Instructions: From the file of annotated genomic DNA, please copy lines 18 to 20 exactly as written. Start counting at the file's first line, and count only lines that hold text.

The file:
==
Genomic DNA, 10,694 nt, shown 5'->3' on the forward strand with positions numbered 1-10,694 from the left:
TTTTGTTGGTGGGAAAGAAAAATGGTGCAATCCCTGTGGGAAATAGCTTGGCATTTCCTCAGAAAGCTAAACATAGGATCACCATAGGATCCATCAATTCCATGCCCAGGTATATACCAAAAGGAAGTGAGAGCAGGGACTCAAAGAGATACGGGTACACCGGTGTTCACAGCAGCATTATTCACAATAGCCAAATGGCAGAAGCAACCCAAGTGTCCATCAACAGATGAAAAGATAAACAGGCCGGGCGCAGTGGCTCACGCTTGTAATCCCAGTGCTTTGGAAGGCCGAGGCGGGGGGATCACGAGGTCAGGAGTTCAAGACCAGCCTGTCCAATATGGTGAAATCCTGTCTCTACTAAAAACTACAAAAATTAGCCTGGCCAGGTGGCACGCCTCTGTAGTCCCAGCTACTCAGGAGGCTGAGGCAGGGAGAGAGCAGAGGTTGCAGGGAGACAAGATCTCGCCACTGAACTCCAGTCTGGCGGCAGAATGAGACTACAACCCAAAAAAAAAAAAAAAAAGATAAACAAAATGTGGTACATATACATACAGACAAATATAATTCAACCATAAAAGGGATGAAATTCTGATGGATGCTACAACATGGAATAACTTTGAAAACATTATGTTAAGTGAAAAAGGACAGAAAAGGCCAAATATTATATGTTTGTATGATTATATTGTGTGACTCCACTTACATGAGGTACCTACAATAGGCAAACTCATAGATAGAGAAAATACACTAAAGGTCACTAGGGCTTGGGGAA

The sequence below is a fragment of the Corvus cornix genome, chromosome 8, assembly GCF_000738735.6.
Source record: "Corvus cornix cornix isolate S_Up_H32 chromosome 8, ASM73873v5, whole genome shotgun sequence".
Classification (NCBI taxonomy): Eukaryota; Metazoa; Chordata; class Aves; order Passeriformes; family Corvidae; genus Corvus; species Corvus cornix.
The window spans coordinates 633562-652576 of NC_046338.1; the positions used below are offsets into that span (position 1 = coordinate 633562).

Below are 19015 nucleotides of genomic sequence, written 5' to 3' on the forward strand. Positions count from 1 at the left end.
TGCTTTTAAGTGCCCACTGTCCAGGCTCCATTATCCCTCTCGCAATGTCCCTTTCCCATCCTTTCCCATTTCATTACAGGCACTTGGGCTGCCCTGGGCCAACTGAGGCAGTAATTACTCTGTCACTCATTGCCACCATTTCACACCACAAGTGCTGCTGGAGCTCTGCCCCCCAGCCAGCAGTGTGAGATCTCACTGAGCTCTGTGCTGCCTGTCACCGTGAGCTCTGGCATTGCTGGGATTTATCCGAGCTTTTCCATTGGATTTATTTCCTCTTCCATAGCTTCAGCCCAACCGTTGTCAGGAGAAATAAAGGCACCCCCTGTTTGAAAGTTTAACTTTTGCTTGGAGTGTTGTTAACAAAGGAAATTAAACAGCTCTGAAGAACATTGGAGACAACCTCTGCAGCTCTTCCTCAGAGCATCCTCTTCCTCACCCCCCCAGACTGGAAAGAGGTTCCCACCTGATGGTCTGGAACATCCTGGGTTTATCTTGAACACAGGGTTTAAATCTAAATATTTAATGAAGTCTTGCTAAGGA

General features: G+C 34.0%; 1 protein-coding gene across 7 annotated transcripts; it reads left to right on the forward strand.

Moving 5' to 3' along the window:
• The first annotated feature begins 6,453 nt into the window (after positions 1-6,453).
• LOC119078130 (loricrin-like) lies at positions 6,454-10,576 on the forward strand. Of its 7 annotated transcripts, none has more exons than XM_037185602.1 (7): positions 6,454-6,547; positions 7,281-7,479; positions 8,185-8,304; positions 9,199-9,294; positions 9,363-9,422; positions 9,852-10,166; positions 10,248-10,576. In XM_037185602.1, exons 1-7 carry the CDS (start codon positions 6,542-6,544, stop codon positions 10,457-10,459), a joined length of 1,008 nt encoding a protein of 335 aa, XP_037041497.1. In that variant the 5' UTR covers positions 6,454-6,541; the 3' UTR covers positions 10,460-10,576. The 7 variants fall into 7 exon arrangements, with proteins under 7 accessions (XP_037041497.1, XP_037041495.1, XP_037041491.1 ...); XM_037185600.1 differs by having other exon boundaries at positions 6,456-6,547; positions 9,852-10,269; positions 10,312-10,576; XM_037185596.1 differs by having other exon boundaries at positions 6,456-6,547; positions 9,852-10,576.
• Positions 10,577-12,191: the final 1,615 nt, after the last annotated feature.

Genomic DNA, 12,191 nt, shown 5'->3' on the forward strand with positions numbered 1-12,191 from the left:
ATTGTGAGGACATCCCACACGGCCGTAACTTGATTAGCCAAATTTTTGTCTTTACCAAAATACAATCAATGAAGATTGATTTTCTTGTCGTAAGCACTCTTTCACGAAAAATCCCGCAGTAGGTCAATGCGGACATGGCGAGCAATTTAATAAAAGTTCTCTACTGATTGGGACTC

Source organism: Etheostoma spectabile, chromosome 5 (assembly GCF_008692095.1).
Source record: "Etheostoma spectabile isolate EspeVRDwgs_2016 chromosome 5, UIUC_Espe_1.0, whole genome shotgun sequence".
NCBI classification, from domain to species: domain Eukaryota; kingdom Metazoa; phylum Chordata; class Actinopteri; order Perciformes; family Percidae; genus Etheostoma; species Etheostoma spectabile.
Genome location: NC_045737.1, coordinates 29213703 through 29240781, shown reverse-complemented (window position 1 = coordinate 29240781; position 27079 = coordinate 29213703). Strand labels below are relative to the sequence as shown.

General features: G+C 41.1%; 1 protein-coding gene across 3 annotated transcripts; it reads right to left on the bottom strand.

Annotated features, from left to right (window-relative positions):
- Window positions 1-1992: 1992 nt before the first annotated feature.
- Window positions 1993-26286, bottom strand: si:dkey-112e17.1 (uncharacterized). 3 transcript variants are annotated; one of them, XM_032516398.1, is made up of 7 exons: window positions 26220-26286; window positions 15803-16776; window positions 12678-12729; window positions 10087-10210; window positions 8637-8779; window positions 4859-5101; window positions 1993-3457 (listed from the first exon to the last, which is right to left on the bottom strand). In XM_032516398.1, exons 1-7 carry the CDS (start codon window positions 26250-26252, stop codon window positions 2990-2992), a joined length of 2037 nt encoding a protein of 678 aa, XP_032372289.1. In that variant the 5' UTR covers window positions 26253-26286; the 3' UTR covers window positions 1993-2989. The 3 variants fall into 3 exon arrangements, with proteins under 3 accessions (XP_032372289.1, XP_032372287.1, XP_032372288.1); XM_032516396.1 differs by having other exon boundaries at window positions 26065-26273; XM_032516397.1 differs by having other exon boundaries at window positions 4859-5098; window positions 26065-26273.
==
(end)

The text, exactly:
NCBI classification, from domain to species: domain Eukaryota; kingdom Metazoa; phylum Chordata; class Actinopteri; order Perciformes; family Percidae; genus Etheostoma; species Etheostoma spectabile.
Genome location: NC_045737.1, coordinates 29213703 through 29240781, shown reverse-complemented (window position 1 = coordinate 29240781; position 27079 = coordinate 29213703). Strand labels below are relative to the sequence as shown.

General features: G+C 41.1%; 1 protein-coding gene across 3 annotated transcripts; it reads right to left on the bottom strand.